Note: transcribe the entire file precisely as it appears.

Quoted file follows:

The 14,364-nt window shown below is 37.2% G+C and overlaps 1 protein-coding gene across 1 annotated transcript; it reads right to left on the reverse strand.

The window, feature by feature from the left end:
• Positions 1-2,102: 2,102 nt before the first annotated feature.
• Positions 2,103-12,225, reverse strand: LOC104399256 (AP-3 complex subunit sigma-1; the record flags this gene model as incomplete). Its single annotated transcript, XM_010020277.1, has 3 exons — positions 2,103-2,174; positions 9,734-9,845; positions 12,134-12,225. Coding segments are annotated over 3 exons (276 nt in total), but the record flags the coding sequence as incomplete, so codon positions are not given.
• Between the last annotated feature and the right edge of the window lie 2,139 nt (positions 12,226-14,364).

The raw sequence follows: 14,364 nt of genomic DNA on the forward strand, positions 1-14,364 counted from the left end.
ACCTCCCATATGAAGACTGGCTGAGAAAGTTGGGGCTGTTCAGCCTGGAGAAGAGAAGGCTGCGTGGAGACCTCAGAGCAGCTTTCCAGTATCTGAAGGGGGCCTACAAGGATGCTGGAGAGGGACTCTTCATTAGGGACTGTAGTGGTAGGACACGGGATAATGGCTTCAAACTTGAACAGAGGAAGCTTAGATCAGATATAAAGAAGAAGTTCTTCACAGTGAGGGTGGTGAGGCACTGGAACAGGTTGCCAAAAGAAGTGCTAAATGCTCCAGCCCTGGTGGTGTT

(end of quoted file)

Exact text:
The 14,364-nt window shown below is 37.2% G+C and overlaps 1 protein-coding gene across 1 annotated transcript; it reads right to left on the reverse strand.

The window, feature by feature from the left end:
• Positions 1-2,102: 2,102 nt before the first annotated feature.
• Positions 2,103-12,225, reverse strand: LOC104399256 (AP-3 complex subunit sigma-1; the record flags this gene model as incomplete). Its single annotated transcript, XM_010020277.1, has 3 exons — positions 2,103-2,174; positions 9,734-9,845; positions 12,134-12,225. Coding segments are annotated over 3 exons (276 nt in total), but the record flags the coding sequence as incomplete, so codon positions are not given.
• Between the last annotated feature and the right edge of the window lie 2,139 nt (positions 12,226-14,364).

The raw sequence follows: 14,364 nt of genomic DNA on the forward strand, positions 1-14,364 counted from the left end.
ACCTCCCATATGAAGACTGGCTGAGAAAGTTGGGGCTGTTCAGCCTGGAGAAGAGAAGGCTGCGTGGAGACCTCAGAGCAGCTTTCCAGTATCTGAAGGGGGCCTACAAGGATGCTGGAGAGGGACTCTTCATTAGGGACTGTAGTGGTAGGACACGGGATAATGGCTTCAAACTTGAACAGAGGAAGCTTAGATCAGATATAAAGAAGAAGTTCTTCACAGTGAGGGTGGTGAGGCACTGGAACAGGTTGCCAAAAGAAGTGCTAAATGCTCCAGCCCTGGTGGTGTT